“The Royal College of Physicians in England produced a document called ‘Hospitals On The Edge,’ which looked back over the last decade and found the same issues as we have here, with an ageing population, increasing demands on our service, complex conditions becoming more prevalent although people are surviving better but we need to provide the services they require in a better way.
“Dealing with setting higher standards, the RCP document said we must promote dignity and patient-centred care, redesign services, change the way we organise hospital care, review medical education and training ensure the right mix of medical skills is available, improve the availability of primary care, revolutionise the way we use information, embed quality improvement across the system and show national leadership.
“It also showed that there had been a 37% increase in emergency hospital admissions over the last ten years, a 33% decrease in the number of general and acute beds in the past 25 years, a 65% increase in secondary care episodes for those over 75 in the same period (compared with a 31% increase for those aged 15 – 59) and multiple complex conditions.
She said integrated care programmes might not control costs but it would be money better spent with better outcomes for patients.
“What we mean by integrated care or connected care is very important. It is important that we all work together in making very sure what we are talking about. It is a challenge when managers are talking to clinicians and when clinicians are talking to finance people.
Dr. Carroll said that in developing integrated care we were building on the fantastic work of the Clinical Care Programmes. “We have our models of care and our care pathways through good work done by the Clinical Programmes, which were established to improve quality, improve patient access and provide value for money and value for patients, while valuing value staff.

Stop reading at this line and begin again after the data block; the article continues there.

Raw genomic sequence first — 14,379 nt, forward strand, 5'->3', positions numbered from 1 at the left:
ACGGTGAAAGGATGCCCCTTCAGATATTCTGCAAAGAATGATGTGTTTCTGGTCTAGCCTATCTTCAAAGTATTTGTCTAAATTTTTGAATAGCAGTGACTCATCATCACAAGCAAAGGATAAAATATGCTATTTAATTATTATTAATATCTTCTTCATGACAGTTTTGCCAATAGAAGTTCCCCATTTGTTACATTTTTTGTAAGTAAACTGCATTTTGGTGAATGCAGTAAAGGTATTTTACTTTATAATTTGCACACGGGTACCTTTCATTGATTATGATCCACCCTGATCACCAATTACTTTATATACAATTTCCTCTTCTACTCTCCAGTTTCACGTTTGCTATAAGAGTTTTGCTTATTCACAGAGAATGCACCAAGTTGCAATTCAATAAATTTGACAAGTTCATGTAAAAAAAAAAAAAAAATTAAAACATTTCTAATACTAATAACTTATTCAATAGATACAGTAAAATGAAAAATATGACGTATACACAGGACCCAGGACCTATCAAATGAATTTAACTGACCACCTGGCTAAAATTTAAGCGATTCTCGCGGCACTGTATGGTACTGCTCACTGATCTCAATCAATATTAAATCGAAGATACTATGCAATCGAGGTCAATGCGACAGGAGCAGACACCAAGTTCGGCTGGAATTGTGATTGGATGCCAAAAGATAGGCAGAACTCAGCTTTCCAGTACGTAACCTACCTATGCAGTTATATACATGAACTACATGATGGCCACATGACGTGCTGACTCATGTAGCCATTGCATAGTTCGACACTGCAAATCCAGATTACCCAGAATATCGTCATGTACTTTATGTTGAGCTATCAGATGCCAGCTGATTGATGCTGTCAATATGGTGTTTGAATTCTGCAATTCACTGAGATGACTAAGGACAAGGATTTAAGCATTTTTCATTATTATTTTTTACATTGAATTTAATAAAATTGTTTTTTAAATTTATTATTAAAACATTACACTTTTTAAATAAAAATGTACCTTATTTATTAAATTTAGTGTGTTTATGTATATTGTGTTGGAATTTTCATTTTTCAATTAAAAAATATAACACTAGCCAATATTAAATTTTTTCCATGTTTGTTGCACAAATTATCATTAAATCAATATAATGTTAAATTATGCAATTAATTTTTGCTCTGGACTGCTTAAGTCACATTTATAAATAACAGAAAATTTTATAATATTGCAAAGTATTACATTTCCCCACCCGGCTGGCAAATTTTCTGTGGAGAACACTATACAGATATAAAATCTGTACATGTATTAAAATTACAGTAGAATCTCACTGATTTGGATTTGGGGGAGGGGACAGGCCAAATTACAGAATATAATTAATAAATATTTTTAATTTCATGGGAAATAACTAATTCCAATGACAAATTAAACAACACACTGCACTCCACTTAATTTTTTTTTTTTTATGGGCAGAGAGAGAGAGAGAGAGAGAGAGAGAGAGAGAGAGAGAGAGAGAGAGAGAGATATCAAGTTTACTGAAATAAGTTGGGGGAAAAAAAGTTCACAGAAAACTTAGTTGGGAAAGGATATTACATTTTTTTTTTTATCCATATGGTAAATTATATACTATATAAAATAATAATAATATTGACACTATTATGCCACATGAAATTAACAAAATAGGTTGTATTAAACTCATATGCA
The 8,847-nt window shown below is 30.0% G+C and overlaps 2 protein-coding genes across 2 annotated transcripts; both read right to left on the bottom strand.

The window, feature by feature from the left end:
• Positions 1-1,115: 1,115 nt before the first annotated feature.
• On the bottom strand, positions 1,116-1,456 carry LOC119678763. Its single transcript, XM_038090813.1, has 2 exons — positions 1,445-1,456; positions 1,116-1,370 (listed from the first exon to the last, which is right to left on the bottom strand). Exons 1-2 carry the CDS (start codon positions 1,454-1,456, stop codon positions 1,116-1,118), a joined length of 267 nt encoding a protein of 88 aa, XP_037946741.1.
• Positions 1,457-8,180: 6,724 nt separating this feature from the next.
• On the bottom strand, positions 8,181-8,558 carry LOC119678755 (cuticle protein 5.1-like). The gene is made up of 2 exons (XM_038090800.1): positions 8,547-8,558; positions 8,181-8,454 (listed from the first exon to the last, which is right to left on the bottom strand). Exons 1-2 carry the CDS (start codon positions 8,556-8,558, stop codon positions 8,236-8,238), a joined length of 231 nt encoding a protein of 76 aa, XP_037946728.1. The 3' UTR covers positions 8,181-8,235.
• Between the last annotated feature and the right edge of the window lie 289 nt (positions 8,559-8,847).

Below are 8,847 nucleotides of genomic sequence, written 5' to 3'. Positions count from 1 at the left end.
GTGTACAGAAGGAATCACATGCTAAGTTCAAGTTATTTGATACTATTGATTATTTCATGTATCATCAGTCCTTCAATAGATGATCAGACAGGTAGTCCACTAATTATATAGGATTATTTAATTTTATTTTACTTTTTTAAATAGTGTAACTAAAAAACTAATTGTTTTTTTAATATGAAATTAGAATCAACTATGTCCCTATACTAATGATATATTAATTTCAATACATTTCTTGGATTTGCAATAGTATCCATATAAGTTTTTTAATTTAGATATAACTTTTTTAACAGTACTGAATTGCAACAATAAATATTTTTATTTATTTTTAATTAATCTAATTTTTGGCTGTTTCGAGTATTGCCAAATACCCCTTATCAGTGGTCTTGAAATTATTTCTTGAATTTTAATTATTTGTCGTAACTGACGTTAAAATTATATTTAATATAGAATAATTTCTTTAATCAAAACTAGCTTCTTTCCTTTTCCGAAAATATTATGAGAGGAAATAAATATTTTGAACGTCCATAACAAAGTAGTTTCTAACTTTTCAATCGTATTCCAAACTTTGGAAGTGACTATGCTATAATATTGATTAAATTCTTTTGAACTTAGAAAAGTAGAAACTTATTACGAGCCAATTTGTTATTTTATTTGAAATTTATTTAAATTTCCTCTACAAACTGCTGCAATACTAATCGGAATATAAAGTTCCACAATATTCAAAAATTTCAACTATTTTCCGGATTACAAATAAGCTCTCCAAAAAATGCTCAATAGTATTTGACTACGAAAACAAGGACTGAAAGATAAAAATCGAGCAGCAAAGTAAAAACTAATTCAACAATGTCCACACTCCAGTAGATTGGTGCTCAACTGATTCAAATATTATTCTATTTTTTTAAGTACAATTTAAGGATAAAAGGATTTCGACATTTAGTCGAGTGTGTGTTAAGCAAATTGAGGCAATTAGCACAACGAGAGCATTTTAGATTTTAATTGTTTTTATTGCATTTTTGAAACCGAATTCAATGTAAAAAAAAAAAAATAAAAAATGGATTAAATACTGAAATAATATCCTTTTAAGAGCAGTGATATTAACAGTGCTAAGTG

We have learned important lessons:
- Supporting integrated services does not mean that everything has to be integrated into one package. In reality, there are many possible permutations.
- Integration isn’t a cure for inadequate resources.
- There are more examples of policies in favour of integrated services than examples of actual implementation.
- Managing change may require action at several levels.
- It requires engagement of health workers and managers, plus a sustained commitment from senior management and policy-makers.
She said the key principles to make integrated out of hospital care a reality were:
- Empower patients to have more control over their care and strengthen prevention, self-care and wellbeing
- Target services – focusing integrated services on those patient groups most likely to derive the most benefit
- Collective leadership and joint working – health and social care leaders jointly deliver solutions appropriate to their own communities
- Incentivise integrated care – develop mechanisms to reward organisations and staff to deliver integrated care
- Ensure openness and transparency – using an open-book approach towards all aspects of integrated care development